In honor of June being National Country Cooking Month, we wanted to share a recipe for a meal that is not only an excellent summer dish, but embodies the description of country cooking. Fried Green Tomatoes fits the bill!
This recipe comes from the Southern Living and is courtesy of the Southern Living Editors. (Find the original recipe here: https://www.southernliving.com/recipes/fried-green-tomatoes)
Recipe for Fried Green Tomatoes:
Total: 25 minutes
Servings: 4-6 servings
1 egg, lightly beaten
1/2 cup of all-purpose flour, divided in half (two 1/4 cups)
1/2 cup of buttermilk
1/2 cup of cornmeal
1 teaspoon salt
1/2 teaspoon pepper
3 green tomatoes, cut into 1/3 inch slices
- Vegetable oil
Step one: Mix together egg and buttermilk; set aside. Combine 1/4 cup all-purpose flour, cornmeal, 1 teaspoon salt, and pepper in a shallow bowl or pan. Dredge tomato slices in remaining 1/4 cup flour; dip in egg mixture, and dredge in cornmeal mixture.
Step two: Pour oil to a depth of 1/4 to 1/2 inch in a large cast-iron skillet; heat to 375°. Drop tomatoes, in batches, into hot oil, and cook 2 minutes on each side or until golden. Drain on paper towels or a rack. Sprinkle hot tomatoes with salt.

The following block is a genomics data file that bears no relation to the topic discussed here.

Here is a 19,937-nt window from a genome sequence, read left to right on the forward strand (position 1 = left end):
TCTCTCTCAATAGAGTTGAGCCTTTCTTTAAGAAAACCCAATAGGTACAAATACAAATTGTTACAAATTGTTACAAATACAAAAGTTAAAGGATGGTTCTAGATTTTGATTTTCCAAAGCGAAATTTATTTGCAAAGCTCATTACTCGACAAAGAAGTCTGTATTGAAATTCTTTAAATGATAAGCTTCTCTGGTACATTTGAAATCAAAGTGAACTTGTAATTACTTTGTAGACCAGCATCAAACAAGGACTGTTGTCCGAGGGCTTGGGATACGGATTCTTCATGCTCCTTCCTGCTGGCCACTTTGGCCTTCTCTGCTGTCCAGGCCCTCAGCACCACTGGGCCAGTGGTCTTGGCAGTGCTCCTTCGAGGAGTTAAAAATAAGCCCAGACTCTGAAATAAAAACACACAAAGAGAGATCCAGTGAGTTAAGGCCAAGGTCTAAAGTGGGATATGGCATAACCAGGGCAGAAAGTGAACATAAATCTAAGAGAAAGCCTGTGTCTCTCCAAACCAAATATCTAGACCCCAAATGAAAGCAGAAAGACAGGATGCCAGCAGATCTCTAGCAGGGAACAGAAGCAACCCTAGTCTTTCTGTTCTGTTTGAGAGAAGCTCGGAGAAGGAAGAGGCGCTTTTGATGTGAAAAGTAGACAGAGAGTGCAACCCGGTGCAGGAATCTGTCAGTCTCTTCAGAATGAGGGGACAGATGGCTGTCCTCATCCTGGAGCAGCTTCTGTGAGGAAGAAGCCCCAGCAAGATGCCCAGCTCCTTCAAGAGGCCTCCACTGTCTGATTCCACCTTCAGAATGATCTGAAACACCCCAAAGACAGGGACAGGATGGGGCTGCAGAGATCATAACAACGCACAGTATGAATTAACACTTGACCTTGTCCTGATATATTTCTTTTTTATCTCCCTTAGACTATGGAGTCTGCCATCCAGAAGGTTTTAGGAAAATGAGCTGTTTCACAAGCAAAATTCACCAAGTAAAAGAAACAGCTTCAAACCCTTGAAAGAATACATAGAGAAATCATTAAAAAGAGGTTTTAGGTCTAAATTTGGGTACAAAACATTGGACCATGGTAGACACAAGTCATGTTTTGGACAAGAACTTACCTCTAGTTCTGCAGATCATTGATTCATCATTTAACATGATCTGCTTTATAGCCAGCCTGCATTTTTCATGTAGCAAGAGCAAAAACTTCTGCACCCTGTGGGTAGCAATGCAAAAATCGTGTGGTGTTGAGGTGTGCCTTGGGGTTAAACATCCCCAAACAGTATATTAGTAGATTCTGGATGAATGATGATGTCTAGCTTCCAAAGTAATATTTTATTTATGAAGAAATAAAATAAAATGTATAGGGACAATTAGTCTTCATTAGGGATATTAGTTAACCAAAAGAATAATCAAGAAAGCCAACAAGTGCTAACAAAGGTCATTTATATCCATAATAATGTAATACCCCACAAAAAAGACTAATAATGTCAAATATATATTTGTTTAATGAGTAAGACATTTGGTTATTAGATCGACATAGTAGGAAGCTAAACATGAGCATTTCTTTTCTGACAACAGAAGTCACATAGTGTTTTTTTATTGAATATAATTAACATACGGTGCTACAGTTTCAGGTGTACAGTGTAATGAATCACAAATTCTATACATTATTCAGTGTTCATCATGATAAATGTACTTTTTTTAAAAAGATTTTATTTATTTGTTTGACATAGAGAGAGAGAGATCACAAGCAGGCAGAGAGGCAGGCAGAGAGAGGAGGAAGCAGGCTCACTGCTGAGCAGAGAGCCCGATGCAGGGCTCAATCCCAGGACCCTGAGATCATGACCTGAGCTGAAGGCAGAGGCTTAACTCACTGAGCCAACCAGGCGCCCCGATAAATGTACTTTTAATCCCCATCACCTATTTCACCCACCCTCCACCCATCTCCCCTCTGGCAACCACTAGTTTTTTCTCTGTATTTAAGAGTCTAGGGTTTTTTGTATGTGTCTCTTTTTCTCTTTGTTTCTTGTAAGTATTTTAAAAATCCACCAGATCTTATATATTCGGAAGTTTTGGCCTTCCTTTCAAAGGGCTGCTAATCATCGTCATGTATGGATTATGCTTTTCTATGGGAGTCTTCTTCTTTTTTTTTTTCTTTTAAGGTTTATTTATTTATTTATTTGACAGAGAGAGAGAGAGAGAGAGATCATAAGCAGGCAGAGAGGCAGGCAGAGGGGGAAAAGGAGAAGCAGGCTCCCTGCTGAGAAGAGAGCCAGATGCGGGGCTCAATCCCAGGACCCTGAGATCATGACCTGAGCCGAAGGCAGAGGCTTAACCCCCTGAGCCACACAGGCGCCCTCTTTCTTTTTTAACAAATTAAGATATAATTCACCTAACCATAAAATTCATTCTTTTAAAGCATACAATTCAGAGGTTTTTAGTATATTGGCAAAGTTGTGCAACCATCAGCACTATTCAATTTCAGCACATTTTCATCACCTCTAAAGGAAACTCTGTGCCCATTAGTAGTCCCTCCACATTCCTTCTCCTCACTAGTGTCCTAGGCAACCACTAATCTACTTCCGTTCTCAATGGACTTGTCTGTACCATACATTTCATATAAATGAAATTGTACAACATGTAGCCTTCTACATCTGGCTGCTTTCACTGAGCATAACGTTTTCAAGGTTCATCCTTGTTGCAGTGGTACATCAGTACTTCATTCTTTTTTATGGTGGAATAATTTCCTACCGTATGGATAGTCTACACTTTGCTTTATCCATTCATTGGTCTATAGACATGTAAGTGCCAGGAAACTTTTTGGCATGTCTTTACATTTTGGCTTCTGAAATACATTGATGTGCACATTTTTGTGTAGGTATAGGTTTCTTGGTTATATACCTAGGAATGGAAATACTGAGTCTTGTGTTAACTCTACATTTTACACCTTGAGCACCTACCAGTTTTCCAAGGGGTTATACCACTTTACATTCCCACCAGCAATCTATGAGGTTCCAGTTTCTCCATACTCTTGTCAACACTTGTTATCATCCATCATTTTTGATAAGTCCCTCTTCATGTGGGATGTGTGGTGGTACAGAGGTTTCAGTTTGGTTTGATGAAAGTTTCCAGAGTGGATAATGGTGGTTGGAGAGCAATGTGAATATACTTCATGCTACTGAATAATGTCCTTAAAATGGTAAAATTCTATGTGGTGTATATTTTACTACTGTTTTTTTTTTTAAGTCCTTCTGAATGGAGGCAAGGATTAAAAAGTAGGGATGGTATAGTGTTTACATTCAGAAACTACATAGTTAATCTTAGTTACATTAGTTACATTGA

- Make sure your oil has reached the desired temperature before you put in the battered green tomatoes. The right temp is what makes them crisp and beautifully golden. If the oil is not hot enough, you end up with soggy-crusted, limp green tomatoes. If the oil is too hot, the outside will brown too quickly and your tomatoes won’t be cooked all the way through.
- Keep your oil level shallow – you don’t want to completely submerge the slices in the oil.
- When fried, remove the green tomato slices with a slotted spatula, drain on a double layer of paper towels, then transfer to a rack on a baking sheet.
- Keep the fried green tomatoes warm in the oven while frying the rest.
- Do not cover the tomatoes or the crust will soften and become soggy. And do not stack the tomatoes on top of each other until they have cooled about 10 minutes, otherwise the ones on the bottom will become soggy.
Recipe originally posted by the Southern Living Editors on SouthernLiving.com.
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